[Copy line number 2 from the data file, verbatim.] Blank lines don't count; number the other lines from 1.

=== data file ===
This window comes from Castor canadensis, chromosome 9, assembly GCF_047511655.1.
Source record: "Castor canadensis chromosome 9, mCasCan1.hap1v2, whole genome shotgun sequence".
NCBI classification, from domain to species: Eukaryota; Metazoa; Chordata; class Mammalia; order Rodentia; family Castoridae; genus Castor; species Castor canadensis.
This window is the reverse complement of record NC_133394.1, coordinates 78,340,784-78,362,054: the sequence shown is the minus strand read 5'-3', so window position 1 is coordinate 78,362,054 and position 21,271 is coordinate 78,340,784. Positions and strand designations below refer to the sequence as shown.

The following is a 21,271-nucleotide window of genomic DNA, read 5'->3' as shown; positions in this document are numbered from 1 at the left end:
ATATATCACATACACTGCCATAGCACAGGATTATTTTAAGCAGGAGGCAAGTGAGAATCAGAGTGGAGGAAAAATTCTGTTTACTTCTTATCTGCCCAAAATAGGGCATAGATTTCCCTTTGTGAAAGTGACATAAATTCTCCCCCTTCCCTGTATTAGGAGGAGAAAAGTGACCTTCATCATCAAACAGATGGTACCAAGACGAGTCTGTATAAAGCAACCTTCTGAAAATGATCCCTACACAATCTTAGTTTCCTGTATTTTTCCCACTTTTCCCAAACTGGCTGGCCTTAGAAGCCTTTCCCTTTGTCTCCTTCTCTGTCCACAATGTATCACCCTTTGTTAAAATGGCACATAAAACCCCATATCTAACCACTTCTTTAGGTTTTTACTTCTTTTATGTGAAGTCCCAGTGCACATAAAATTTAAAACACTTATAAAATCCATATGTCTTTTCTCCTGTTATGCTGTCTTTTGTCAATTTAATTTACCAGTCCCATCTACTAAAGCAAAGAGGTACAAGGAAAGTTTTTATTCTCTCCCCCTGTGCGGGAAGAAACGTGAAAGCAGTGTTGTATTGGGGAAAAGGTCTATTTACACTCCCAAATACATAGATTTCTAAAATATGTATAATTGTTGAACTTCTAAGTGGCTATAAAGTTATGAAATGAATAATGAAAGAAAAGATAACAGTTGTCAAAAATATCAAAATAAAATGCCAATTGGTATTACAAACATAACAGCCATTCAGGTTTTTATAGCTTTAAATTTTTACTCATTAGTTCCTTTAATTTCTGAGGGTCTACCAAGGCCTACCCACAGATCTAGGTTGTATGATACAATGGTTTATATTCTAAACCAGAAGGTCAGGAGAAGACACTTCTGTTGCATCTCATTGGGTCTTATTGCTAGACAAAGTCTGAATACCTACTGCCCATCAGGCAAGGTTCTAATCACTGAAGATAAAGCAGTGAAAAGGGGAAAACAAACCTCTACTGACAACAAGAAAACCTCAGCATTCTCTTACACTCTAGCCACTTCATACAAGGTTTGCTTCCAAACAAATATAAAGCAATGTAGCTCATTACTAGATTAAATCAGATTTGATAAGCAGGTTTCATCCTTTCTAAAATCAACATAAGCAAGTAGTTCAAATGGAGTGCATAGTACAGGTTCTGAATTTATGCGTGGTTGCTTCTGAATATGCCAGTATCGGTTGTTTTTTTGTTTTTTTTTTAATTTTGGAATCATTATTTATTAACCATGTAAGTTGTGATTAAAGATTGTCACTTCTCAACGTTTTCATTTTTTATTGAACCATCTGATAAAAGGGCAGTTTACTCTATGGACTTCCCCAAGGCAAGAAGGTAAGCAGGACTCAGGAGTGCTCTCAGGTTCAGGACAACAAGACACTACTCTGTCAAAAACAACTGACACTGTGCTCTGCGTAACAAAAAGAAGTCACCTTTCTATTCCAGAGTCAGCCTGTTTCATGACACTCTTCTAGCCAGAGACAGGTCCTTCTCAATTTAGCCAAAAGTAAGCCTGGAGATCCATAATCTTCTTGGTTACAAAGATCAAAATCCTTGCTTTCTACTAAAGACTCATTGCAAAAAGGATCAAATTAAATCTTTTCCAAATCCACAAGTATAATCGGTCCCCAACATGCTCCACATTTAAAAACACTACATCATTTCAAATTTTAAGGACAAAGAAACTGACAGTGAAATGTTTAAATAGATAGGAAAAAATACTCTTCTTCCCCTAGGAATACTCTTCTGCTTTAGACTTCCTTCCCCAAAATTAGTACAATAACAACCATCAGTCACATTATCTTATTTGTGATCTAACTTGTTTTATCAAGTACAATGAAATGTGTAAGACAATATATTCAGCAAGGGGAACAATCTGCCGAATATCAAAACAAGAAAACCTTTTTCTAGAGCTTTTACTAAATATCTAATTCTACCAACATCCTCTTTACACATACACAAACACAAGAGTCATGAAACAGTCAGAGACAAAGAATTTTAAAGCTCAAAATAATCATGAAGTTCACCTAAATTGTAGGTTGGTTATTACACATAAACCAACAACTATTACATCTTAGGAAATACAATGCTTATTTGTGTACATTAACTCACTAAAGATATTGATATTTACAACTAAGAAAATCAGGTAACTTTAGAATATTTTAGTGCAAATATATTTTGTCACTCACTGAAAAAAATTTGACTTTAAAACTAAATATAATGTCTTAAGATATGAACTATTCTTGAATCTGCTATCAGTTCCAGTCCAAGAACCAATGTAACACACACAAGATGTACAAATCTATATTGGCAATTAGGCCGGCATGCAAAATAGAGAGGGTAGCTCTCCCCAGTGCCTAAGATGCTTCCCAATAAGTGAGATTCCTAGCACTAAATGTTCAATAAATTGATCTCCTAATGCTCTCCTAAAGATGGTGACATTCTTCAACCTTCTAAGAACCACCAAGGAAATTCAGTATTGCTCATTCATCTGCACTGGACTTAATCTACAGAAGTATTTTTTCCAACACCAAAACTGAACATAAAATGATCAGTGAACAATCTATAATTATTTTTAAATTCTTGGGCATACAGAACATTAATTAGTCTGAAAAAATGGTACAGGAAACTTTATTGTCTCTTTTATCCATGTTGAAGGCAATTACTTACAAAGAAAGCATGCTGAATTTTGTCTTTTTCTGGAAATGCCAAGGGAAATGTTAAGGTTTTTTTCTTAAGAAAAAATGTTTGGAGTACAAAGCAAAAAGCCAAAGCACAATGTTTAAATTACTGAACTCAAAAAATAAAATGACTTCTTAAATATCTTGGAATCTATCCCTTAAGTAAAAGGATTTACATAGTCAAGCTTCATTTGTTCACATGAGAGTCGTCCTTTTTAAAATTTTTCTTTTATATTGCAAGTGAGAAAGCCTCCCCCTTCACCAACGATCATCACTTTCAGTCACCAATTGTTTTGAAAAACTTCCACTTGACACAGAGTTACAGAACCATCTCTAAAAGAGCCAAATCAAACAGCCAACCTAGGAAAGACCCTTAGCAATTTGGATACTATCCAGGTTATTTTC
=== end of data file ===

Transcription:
Source record: "Castor canadensis chromosome 9, mCasCan1.hap1v2, whole genome shotgun sequence".